The Guru introduced Lopez so he could ask a few questions. By the way, the reason for the extended junket was to assess the scene in the different arenas beyond the glitz associated with the Los Angeles opener. The idea also was for the Guru to offer comparisons to what he had seen in the ABL cities.

That night Lopez knew some Spanish sports bar nearby where we went and ordered Mexican food while the Dodgers game aired on the TV in Spanish.

Friday we attended the party. Then Saturday we headed to the game. New York won, as is known, and then we darted to Lax to catch the flight to Utah. Lopez had set the trip so we could eliminate having to be in three different cities in three nights, the reason for the quick stop in Utah.

There was a flight delay, however, but we landed when it was almost halftime. A limousine awaited us, whisked us to the arena, and we took in about 15 minutes. One of the Starzz players was former St. Joseph's Hawk Megan Compain, a native of New Zealand.

Upon entering the arena the Guru was immediately recognized by Megan's boyfriend, who wondered what the Guru was doing there, to which the Guru responded, "I've done the WNBA jet set."

Anyhow after taking in about 15 minutes of action, we shot out to the limousine and headed back to the airport for the short flight to Phoenix, where it was about 150 degrees.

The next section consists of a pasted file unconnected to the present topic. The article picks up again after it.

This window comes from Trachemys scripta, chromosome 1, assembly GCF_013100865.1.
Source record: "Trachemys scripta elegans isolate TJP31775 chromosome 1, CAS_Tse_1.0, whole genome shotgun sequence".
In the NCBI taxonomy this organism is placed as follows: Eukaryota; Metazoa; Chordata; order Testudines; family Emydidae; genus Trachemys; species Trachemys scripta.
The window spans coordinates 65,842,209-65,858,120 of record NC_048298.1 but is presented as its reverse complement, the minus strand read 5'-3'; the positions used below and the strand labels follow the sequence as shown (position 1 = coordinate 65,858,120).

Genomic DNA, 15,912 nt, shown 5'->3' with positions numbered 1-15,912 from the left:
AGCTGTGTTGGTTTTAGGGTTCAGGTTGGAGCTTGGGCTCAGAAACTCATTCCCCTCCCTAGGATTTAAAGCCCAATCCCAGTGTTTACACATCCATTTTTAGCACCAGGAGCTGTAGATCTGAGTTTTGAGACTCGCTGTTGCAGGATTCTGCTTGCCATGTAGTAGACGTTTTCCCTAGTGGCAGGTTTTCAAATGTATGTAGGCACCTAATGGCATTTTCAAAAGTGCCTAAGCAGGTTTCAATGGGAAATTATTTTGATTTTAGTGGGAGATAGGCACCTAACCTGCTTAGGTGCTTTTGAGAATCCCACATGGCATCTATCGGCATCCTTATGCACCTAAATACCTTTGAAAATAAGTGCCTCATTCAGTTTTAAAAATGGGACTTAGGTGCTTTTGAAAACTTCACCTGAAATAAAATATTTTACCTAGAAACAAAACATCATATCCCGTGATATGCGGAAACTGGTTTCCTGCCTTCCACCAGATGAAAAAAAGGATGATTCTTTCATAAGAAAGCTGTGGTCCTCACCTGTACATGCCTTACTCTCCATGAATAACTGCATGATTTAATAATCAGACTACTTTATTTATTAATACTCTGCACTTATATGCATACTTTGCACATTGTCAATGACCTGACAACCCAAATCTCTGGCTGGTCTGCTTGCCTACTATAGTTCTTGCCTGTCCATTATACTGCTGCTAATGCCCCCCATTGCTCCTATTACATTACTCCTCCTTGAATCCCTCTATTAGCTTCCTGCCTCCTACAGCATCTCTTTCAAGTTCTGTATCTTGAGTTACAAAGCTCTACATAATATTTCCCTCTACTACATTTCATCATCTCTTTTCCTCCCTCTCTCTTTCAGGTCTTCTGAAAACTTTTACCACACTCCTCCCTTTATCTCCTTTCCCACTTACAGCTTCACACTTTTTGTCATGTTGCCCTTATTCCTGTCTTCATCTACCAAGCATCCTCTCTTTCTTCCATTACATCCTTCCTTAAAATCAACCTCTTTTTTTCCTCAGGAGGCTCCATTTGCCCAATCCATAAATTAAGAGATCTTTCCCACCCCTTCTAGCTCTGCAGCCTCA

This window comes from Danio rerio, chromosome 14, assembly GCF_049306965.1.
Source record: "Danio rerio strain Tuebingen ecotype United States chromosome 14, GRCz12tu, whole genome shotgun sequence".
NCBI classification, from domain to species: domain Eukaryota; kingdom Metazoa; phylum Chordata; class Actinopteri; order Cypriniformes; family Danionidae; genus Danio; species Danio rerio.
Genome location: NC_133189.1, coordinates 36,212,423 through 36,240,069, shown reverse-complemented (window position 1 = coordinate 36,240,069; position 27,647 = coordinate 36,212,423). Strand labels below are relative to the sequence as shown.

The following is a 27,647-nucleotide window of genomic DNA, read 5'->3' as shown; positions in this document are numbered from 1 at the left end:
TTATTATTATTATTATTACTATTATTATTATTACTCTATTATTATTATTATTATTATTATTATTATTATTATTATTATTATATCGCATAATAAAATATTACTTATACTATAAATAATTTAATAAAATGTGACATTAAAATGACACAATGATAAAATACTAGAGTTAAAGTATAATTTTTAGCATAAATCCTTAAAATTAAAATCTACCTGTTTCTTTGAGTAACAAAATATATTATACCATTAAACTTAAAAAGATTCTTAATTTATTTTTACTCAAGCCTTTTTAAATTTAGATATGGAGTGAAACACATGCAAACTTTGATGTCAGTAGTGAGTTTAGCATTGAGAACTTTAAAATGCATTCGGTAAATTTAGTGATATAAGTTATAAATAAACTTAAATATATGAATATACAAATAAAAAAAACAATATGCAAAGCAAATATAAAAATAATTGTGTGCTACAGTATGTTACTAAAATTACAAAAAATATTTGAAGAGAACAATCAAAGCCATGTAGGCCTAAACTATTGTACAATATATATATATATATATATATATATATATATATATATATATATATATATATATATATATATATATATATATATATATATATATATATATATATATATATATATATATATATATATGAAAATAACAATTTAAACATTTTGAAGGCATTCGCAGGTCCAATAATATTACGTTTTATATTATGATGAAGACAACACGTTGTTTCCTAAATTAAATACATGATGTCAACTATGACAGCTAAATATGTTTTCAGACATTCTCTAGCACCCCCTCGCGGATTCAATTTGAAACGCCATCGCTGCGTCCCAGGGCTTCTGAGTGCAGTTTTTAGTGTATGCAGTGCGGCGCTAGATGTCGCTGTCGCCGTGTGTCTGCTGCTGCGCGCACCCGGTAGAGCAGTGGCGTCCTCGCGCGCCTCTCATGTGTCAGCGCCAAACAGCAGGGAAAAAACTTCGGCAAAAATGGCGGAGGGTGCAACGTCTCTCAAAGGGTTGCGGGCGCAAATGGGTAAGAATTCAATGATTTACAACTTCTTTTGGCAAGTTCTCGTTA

After landing, we had to wait forever in the desert heat for the shuttle to take us to the car rental -- a situation that made the Guru comment, "You know, Steve, we might become the first two people to die of moonburn."

But we eventually got there and since a Ruth Crist Steakhouse was on the premises, we dined well.

The next day we headed to the game and The Inquirer said it would take a story from the Guru on the Mercury vs. the Sting because one Nancy Lieberman, who had been retired and in the Naismith Basketball Hall of Fame, unretired and was on the Phoenix roster. Also, one Cheryl Miller was the Phoenix coach.

We headed to the game, not knowing if we had credentials. Lopez in ensuing years would tell the tale upon talking to the security guard when we drove to the arena parking area:

"Steve Lopez?" he said.

"Not on the list," the guard responded.

"Sports Illustrated?" Lopez next offered.

"Nope!" was the response.